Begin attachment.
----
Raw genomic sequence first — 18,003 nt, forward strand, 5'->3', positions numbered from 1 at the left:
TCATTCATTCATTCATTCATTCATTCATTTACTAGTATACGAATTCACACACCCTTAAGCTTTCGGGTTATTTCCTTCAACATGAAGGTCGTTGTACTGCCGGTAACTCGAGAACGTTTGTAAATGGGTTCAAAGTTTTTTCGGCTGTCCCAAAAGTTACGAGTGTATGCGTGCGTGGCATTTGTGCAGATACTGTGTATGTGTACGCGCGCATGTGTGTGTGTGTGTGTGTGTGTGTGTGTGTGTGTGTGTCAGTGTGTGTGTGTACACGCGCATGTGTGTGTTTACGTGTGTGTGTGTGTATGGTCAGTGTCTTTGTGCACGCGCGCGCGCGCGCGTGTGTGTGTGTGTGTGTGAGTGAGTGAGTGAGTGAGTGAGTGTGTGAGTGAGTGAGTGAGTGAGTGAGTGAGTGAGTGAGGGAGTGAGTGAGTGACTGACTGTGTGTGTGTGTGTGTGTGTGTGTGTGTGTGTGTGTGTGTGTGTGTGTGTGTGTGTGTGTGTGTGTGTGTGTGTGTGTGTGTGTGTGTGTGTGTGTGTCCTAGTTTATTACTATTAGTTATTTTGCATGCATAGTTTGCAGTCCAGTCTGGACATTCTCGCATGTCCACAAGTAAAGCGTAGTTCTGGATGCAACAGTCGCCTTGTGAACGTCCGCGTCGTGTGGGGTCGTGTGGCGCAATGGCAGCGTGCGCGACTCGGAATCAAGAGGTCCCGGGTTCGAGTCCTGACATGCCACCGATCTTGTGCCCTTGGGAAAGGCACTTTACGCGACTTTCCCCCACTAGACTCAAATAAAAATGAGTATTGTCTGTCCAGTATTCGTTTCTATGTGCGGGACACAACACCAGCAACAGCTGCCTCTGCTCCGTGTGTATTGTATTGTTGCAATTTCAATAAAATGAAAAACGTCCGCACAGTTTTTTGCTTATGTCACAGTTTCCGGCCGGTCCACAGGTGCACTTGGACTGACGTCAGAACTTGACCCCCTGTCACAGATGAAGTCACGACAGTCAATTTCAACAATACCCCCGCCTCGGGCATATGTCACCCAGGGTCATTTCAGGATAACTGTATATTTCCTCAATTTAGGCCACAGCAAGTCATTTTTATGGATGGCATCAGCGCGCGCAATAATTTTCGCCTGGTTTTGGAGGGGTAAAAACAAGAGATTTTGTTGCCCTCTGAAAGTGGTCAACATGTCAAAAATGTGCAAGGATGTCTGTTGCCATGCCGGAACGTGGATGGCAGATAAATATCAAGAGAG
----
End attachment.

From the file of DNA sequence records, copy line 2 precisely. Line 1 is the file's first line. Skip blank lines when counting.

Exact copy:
TCATTCATTCATTCATTCATTCATTCATTTACTAGTATACGAATTCACACACCCTTAAGCTTTCGGGTTATTTCCTTCAACATGAAGGTCGTTGTACTGCCGGTAACTCGAGAACGTTTGTAAATGGGTTCAAAGTTTTTTCGGCTGTCCCAAAAGTTACGAGTGTATGCGTGCGTGGCATTTGTGCAGATACTGTGTATGTGTACGCGCGCATGTGTGTGTGTGTGTGTGTGTGTGTGTGTGTGTGTGTGTCAGTGTGTGTGTGTACACGCGCATGTGTGTGTTTACGTGTGTGTGTGTGTATGGTCAGTGTCTTTGTGCACGCGCGCGCGCGCGCGTGTGTGTGTGTGTGTGTGAGTGAGTGAGTGAGTGAGTGAGTGTGTGAGTGAGTGAGTGAGTGAGTGAGTGAGTGAGTGAGGGAGTGAGTGAGTGACTGACTGTGTGTGTGTGTGTGTGTGTGTGTGTGTGTGTGTGTGTGTGTGTGTGTGTGTGTGTGTGTGTGTGTGTGTGTGTGTGTGTGTGTGTGTGTGTGTGTGTCCTAGTTTATTACTATTAGTTATTTTGCATGCATAGTTTGCAGTCCAGTCTGGACATTCTCGCATGTCCACAAGTAAAGCGTAGTTCTGGATGCAACAGTCGCCTTGTGAACGTCCGCGTCGTGTGGGGTCGTGTGGCGCAATGGCAGCGTGCGCGACTCGGAATCAAGAGGTCCCGGGTTCGAGTCCTGACATGCCACCGATCTTGTGCCCTTGGGAAAGGCACTTTACGCGACTTTCCCCCACTAGACTCAAATAAAAATGAGTATTGTCTGTCCAGTATTCGTTTCTATGTGCGGGACACAACACCAGCAACAGCTGCCTCTGCTCCGTGTGTATTGTATTGTTGCAATTTCAATAAAATGAAAAACGTCCGCACAGTTTTTTGCTTATGTCACAGTTTCCGGCCGGTCCACAGGTGCACTTGGACTGACGTCAGAACTTGACCCCCTGTCACAGATGAAGTCACGACAGTCAATTTCAACAATACCCCCGCCTCGGGCATATGTCACCCAGGGTCATTTCAGGATAACTGTATATTTCCTCAATTTAGGCCACAGCAAGTCATTTTTATGGATGGCATCAGCGCGCGCAATAATTTTCGCCTGGTTTTGGAGGGGTAAAAACAAGAGATTTTGTTGCCCTCTGAAAGTGGTCAACATGTCAAAAATGTGCAAGGATGTCTGTTGCCATGCCGGAACGTGGATGGCAGATAAATATCAAGAGAG